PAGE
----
In 2000, his first picture book, "Jimmy Zangwow's Out-of-this-World Moon Pie Adventure" debuted. Inspired by Windsor McKay's "Little Nemo in Slumberland" and Norman Rockwell, the story of a young space adventurer in search of his favorite snack garnered positive reviews. Kirkus compared Tony's work to that of David Wiesner and William Joyce. More importantly, children loved the book.

The next year, he followed up with "Ted", the story of a workaholic single parent trying to find time for his son and his mischievous imaginary friend. Once again, the book was well received, and it won several state awards including the University of Chicago's Zena Sutherland Book Award.

His third picture book, "The Spider and The Fly", was based on Mary Howitt's famous 1829 poem. Here, DiTerlizzi exhibited his love of insects and arachnids as he rendered Chaz Addams-esque paintings of the intrepid spider and the guileless fly. The result was a critically acclaimed, New York Times bestseller. It won a Caldecott Honor, an award for high artistic achievement in children's publishing, in 2003. Tony's career as a creator of children's books was on its way.

During a magazine interview on his work for Dungeons & Dragons, DiTerlizzi met up-and-coming writer Holly Black. A fellow fantasy and folklore lover, the two became fast friends and Tony showed her sketches he was working on for a field guide to fantastic creatures. Black began helping him, and the two created the chapter book series "The Spiderwick Chronicles".

Spiderwick followed the adventures of three New England children who unearth an old John James Audubon-styled field guide to fairies, trolls and goblins. No sooner do they find the tome, they then discover that all of its subjects are real and want the guide. "The Spiderwick Chronicles" were loved by children and adults alike, and was published in over 30 countries, selling over 7 million copies in the US alone.

Paramount Pictures and Nickelodeon Movies released a live action adaptation of "The Spiderwick Chronicles" in 2008 starring Freddie Highmore, Mary Louise-Parker and Nick Nolte. The film was well received by critics and the public, remaining in the top 3 at the box office for a number of weeks.

In 2006, Tony took a break from Spiderwick, returning to the picture book format with his nonsense alphabet book, "G is For One Gzonk!" Next, he and Holly continued the Spiderwick saga in the new series, "Beyond the Spiderwick Chronicles". The latest Spiderwick story arc followed a new set of kids dealing with giants, mermaids and nixies in the hot, humid tropics of South Florida.

DiTerlizzi's passion for crafting more chapter books for young imaginations continued with 2008's "Kenny and The Dragon". Inspired by "The Reluctant Dragon", it tells the story of a young, bookish rabbit who becomes friends with a happy-go-lucky drake. As the two become best friends, the king orders the town dragon-slayer to execute the beast - and it is up to the rabbit, Kenny, to stop him. The book became a New York Times bestseller the week of its release and was nominated for several state book awards.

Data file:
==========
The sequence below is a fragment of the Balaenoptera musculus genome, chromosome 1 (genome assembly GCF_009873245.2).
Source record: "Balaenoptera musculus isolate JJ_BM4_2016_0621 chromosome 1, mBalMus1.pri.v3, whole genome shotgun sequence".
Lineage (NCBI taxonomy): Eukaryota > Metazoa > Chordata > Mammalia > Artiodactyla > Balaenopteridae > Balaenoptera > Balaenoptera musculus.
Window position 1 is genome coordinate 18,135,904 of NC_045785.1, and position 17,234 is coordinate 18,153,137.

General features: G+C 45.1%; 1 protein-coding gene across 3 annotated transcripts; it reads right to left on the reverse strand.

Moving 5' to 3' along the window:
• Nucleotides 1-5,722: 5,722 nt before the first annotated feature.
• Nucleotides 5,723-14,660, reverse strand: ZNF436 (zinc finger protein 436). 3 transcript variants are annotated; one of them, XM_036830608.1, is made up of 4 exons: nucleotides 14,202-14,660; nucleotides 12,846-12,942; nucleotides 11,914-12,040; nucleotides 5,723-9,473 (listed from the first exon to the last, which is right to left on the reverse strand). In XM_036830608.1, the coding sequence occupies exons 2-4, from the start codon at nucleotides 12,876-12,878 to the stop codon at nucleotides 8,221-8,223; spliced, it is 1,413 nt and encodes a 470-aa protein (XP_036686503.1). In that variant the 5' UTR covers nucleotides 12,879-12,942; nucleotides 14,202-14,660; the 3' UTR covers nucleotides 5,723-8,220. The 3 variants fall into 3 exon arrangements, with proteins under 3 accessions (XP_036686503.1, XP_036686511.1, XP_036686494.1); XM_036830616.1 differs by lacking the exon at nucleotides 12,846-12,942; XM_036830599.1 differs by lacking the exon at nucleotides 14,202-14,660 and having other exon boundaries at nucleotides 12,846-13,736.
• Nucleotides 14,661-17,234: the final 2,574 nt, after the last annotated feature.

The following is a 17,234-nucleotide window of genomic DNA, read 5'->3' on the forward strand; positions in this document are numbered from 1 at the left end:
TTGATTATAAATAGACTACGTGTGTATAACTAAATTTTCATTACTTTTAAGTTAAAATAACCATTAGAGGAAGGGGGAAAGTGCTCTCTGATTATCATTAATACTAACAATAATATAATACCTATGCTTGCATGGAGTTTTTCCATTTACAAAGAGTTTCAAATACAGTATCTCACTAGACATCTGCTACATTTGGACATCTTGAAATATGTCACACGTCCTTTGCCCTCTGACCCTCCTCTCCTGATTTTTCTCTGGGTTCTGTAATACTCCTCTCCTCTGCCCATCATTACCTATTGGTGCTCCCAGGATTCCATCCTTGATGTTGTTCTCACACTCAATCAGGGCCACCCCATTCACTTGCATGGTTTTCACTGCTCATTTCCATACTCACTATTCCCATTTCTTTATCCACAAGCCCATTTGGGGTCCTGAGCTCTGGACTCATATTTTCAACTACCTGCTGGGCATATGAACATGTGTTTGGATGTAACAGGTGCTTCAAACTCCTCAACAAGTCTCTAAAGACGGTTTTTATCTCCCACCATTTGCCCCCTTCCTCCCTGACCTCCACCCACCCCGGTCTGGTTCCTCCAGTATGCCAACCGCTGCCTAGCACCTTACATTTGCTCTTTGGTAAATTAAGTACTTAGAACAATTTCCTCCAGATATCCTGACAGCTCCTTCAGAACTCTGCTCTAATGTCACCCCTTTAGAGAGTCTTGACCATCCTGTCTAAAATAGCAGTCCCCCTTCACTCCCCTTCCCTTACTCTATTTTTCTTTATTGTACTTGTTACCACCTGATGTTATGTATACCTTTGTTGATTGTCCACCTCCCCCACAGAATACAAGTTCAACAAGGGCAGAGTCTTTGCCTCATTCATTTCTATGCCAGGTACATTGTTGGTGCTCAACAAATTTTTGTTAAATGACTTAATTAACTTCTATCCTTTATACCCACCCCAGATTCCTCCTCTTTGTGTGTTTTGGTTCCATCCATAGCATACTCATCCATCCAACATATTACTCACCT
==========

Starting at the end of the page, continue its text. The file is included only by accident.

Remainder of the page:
He followed Kenny by teaming up with his wife, Angela, on a silly series of young picture books, "Adventure of Meno". Meno, the space elf, and his best friend (a jellyfish named Yamagoo) do not speak in correct grammar and go on ridiculous adventures where they are visited by a variety of guests such as David Hasselhoff and Eddie Vedder.

"Ang and I wanted to create a very young book that made you laugh." Tony explained. "There are plenty of soft and cute books for toddlers, but we wanted one that caused laughter with both the parent and the child, forging a love of fun books from the onset."

2010 marked a decade of creating books for children for Tony. "This is what I have always dreamed of doing," he says. "I keep waiting for my mom to wake me up and it has all just been one middle school-aged escapist dream."

DiTerlizzi celebrated by returning to aliens and spaceships with his futuristic fairy tale, "The Search for WondLa". The story follows a 12-year old girl, Eva Nine, who is raised underground by a robot. Eva discovers that she is the only human alive on an alien planet and begins searching for others like her. The illustrated novel debuted as a New York Times best-seller and was featured on the Today show. Once again, Tony is teaming up with Paramount Pictures to bring "The Search for WondLa" to the screen. A live-action feature film is already in development.

Tony works with his wife, Angela, and lives in Amherst, Massachusetts with their daughter.

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Customer Reviews

4.5 out of 5 stars
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See all 83 customer reviews
The stories themselves are full of action, adventure, and mystery.
Dorine White
I'd recommend this book to anyone who loves light scifi/fantasy and is either a young reader or, like me, enjoys reading these kind of books.
Every character serves a purpose in the story-line of this book and each one is well developed.

Most Helpful Customer Reviews

52 of 57 people found the following review helpful By E. Ambrose on September 21, 2010
Format: Hardcover
So I picked up a copy of The Search for WondLa, mostly because I wanted a nice light little read and the cover reminded me very strongly of the originals of L. Frank Baum's books.

I am quite happy to say that the prose was strongly reminiscent of the Oz books as well. The story centers on Eva Nine as she is raised in isolation by a robot named Muthr (multi utility task help robot). When her life is upended by an alien hunter, strange adventures ensue, mostly centering around trying to find other humans and/or avoiding Besteel the alien hunter. After getting turned out of her home, the Sanctuary, they go looking for other humans in an alien world full of trees that look and act like anemones and water bear creatures that have a limited telepathy with humans.